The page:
The Spartan Guide to Boswellia
Boswellia, a.k.a. Indian frankincense, is made from the resin of a tree native to Arabia and India. It’s a common Ayurvedic healer known for its ability to tamp down inflammation, so it’s often prescribed for autoimmune diseases, osteoarthritis, ulcerative colitis, and other inflammatory conditions.
Several studies show that taking boswellia can improve mobility in people with osteoarthritis; many patients see relief within a week of starting the pills, and one study claimed that boswellia decreases joint pain by 65 percent. The literature on ulcerative colitis is also relatively solid, with boswellia shown to improve symptoms as well as prescription drugs. What’s more, early (but less solid) research hints that boswellia can help treat asthma, irritable bowel syndrome, Crohn’s disease, cluster headaches, and even brain tumors.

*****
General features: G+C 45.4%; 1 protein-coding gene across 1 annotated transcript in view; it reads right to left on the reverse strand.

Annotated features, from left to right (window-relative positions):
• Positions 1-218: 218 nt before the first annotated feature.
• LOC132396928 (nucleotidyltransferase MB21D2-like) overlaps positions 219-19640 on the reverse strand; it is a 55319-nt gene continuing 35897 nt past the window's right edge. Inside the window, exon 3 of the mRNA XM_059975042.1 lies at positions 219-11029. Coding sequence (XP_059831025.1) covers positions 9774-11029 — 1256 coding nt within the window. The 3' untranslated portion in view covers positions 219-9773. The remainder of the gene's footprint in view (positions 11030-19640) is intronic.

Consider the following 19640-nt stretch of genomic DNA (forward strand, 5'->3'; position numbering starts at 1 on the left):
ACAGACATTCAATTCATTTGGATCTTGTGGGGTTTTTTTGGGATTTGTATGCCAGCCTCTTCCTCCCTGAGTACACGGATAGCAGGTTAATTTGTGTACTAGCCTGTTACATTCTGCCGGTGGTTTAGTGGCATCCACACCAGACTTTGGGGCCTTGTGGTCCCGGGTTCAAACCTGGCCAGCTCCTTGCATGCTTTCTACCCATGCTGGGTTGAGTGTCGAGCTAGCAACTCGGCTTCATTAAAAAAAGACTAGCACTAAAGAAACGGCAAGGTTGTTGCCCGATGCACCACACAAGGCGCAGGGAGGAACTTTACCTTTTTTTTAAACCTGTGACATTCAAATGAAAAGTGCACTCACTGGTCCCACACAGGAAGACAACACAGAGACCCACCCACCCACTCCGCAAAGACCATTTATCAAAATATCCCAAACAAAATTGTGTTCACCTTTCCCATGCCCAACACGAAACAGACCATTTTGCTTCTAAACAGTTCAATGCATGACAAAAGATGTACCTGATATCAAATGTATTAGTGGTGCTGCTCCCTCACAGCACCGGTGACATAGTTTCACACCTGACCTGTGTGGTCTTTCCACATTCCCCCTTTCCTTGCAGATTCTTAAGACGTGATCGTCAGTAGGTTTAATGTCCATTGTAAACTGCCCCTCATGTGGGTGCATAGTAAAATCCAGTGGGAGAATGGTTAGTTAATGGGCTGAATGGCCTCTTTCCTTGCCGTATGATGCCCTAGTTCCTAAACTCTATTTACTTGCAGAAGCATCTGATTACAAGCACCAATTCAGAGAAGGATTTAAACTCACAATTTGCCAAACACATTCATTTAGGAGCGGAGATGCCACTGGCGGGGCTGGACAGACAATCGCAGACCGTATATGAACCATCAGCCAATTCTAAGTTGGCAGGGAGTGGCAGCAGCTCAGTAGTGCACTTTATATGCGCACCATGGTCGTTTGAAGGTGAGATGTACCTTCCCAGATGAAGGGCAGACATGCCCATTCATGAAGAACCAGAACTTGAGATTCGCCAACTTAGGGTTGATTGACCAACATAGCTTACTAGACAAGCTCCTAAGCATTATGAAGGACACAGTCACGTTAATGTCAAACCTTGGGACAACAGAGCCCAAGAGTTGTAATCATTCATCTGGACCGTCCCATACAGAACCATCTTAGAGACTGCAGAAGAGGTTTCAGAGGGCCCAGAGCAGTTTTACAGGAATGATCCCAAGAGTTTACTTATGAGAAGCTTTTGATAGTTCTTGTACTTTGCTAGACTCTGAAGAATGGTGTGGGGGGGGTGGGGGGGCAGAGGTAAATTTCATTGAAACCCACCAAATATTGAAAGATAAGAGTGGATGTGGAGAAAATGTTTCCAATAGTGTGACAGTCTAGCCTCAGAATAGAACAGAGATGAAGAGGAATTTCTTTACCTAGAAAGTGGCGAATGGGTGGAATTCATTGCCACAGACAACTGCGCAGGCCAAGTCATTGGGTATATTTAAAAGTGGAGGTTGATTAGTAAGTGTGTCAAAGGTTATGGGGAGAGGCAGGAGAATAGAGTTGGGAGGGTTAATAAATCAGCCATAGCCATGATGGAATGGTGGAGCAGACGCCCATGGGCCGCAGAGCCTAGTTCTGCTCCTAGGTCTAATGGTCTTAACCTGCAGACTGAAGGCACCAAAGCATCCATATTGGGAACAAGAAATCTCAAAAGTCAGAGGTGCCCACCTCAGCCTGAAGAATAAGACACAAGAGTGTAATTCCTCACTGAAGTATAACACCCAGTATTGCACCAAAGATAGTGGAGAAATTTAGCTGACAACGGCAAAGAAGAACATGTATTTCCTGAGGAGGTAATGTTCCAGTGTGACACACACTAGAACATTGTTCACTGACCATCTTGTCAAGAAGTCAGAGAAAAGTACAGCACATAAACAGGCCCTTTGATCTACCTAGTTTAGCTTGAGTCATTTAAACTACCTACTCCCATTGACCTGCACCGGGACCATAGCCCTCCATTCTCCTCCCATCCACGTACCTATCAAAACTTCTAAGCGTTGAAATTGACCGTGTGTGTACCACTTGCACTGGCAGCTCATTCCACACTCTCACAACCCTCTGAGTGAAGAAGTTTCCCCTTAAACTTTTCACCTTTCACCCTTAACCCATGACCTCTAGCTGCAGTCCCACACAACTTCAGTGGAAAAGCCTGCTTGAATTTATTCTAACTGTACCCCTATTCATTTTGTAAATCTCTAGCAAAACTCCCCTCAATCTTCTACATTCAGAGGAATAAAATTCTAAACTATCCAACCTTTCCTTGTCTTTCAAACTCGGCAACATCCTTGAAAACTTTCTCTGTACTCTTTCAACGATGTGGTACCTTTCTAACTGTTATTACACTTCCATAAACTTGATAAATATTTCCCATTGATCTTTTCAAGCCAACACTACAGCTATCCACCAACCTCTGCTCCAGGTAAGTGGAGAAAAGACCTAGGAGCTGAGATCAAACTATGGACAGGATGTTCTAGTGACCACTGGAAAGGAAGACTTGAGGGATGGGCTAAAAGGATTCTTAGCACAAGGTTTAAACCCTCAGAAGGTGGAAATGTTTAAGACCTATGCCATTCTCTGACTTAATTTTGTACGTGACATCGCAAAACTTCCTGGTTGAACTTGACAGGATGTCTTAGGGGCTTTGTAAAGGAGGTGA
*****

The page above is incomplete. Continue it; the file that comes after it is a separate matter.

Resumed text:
For holistic health practitioners, boswellia’s power is undeniable. “I love it because it works for so many things,” says Svetlana Kogan, M.D., a family physician in New York City and author of Diet Slave No More. “I prescribe it for arthritis, autoimmune disease, and common strains and sprains, and it’s very safe and effective.” It’s commonly prescribed with some combination of ginger, turmeric, and ashwagandha—other potent inflammation-fighters—to buoy its impact.
How to Use It
A standard daily dose is 100 to 250 milligrams taken at breakfast. Since boswellia’s power seems to be dose-dependent, start at the lower end, and after two to three months, increase the dose to see if it works better. If not, stick with the lower dose.